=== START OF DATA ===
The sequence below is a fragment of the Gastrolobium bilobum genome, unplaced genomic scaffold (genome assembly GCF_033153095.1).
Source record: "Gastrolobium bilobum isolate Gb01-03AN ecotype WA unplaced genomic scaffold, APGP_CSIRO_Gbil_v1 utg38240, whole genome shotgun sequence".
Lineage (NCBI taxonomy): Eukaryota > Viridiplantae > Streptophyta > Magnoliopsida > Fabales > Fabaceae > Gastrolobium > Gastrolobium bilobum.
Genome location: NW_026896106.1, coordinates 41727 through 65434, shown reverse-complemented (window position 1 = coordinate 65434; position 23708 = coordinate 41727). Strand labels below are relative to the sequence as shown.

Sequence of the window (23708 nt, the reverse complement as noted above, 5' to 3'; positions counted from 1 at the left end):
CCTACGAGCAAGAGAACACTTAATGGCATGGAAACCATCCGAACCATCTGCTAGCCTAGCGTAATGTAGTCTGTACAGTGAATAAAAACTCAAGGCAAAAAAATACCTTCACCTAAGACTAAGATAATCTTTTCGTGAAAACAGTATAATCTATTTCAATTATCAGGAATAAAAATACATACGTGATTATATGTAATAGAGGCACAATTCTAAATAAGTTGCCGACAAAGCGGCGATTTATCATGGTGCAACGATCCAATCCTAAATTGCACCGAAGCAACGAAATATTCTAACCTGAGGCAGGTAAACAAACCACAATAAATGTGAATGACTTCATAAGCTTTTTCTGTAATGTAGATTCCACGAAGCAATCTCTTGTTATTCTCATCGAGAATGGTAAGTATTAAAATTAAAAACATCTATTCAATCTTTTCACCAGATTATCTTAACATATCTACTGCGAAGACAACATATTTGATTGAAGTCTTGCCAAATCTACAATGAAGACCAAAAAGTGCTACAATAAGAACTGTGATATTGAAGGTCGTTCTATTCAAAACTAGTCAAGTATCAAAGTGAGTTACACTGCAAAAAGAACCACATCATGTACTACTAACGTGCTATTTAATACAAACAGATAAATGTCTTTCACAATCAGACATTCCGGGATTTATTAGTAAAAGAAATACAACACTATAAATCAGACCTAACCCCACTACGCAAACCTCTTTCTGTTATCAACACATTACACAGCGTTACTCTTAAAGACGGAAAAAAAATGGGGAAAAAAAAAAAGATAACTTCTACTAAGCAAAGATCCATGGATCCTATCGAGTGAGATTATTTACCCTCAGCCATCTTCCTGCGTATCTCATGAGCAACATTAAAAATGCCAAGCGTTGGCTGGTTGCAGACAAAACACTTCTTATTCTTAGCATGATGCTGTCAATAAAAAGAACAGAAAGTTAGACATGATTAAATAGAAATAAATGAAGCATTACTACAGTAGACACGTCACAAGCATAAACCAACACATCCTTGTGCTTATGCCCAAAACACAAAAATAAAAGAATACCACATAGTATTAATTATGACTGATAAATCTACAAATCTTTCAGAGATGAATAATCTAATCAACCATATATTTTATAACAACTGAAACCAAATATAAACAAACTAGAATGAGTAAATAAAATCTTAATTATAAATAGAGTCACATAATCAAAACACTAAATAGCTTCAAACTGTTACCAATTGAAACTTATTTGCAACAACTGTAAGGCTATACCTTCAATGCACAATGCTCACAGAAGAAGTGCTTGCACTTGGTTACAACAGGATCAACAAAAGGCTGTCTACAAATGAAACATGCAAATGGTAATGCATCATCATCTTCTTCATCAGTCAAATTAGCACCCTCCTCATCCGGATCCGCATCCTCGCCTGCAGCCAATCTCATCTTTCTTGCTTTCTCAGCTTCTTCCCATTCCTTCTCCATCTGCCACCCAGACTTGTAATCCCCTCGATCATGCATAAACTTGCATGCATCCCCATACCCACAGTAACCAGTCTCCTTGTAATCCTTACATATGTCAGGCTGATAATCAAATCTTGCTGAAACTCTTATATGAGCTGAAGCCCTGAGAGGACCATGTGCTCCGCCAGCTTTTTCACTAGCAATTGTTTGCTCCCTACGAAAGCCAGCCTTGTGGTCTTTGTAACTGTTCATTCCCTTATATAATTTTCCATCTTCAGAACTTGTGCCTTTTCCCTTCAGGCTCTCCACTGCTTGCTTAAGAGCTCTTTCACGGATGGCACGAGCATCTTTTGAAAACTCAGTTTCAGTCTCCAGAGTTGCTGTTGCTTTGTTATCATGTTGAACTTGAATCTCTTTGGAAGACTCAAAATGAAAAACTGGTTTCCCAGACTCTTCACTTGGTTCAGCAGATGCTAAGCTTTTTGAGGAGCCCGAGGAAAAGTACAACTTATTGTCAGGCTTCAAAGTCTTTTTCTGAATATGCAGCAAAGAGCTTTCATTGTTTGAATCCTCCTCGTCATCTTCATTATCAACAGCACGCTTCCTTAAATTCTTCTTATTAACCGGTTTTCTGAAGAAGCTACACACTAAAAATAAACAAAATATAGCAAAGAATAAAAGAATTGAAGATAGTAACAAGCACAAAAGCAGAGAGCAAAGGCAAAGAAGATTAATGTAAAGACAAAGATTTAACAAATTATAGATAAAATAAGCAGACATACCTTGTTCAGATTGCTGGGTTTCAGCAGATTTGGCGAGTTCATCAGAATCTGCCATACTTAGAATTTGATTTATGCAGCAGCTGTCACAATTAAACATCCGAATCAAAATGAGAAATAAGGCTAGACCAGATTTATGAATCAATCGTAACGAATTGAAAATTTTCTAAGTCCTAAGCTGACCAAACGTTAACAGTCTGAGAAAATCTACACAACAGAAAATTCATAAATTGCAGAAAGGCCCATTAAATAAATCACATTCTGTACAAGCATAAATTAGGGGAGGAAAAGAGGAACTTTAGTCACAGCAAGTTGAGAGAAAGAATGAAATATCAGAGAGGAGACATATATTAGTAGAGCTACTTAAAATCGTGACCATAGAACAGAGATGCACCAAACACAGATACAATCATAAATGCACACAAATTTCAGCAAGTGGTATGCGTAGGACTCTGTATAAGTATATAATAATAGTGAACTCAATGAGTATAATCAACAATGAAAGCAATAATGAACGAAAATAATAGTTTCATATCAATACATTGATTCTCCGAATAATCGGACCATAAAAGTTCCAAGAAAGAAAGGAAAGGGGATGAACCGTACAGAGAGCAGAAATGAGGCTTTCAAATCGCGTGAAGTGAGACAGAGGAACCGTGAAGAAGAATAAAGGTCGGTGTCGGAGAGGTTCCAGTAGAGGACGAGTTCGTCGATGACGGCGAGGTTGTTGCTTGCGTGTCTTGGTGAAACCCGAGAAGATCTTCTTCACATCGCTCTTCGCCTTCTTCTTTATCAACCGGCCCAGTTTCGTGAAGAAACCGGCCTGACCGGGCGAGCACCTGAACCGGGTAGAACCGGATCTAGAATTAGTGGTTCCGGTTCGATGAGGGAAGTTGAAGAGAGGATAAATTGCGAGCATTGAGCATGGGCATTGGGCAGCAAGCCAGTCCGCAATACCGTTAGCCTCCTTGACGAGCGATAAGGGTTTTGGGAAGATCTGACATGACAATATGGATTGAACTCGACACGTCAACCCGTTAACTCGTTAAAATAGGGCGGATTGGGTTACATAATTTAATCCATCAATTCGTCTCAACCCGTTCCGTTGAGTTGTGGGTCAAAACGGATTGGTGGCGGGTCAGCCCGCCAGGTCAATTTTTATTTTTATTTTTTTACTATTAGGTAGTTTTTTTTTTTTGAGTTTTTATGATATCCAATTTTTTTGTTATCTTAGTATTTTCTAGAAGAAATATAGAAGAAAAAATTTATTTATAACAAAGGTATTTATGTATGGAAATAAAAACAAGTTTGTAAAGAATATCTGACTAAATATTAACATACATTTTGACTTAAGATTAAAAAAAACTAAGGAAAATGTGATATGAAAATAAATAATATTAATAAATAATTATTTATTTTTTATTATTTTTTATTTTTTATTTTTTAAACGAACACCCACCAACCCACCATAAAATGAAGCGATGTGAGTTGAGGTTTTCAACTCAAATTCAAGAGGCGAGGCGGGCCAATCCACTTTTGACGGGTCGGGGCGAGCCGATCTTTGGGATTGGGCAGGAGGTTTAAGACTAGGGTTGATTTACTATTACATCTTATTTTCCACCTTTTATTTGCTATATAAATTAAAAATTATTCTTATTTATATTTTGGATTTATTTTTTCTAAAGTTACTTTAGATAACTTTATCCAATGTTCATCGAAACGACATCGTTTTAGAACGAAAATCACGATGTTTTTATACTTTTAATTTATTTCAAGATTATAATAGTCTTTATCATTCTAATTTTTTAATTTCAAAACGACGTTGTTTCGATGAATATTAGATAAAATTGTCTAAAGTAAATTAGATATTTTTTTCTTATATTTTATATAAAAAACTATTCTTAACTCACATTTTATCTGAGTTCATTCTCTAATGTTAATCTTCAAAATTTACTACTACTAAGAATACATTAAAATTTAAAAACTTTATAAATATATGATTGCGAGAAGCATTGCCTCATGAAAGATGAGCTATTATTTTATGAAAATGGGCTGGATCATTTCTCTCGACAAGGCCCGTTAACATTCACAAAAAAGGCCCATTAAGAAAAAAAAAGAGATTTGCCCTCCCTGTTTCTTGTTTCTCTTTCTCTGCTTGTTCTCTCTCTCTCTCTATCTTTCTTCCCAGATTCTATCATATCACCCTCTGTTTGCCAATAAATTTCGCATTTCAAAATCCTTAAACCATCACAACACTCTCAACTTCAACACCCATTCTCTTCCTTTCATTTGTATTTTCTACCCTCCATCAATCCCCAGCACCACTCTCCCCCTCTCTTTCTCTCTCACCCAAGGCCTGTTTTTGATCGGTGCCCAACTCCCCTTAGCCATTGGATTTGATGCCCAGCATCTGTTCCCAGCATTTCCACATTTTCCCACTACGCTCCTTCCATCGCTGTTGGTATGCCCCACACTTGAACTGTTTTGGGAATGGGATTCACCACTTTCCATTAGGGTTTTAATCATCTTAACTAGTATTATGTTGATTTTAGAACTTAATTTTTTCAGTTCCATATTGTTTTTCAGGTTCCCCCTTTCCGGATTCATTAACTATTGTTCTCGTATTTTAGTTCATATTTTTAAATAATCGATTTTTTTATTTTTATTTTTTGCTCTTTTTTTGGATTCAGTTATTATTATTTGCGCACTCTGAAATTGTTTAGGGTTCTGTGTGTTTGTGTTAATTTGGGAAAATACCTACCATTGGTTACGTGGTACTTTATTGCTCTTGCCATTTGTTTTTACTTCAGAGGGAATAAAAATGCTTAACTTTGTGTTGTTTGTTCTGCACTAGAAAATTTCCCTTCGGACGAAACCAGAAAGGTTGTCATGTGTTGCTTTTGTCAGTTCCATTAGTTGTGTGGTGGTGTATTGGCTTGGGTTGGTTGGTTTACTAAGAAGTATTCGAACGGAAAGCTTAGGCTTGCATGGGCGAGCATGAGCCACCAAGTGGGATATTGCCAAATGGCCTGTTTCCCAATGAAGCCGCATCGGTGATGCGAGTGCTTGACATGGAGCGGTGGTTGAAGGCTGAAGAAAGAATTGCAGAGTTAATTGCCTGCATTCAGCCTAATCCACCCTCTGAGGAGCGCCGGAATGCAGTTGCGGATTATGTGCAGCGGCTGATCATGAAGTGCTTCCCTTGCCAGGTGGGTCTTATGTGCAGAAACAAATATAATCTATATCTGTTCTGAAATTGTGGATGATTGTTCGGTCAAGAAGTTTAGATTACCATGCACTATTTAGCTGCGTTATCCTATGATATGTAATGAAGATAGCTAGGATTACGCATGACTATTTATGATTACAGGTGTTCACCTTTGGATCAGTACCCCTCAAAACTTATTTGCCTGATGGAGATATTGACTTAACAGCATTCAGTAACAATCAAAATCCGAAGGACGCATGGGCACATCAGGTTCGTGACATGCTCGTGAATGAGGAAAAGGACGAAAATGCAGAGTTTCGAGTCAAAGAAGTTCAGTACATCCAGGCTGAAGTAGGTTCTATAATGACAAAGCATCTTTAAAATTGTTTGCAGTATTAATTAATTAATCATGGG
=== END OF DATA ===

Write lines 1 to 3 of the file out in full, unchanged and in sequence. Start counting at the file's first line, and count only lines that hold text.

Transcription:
The sequence below is a fragment of the Gastrolobium bilobum genome, unplaced genomic scaffold (genome assembly GCF_033153095.1).
Source record: "Gastrolobium bilobum isolate Gb01-03AN ecotype WA unplaced genomic scaffold, APGP_CSIRO_Gbil_v1 utg38240, whole genome shotgun sequence".
Lineage (NCBI taxonomy): Eukaryota > Viridiplantae > Streptophyta > Magnoliopsida > Fabales > Fabaceae > Gastrolobium > Gastrolobium bilobum.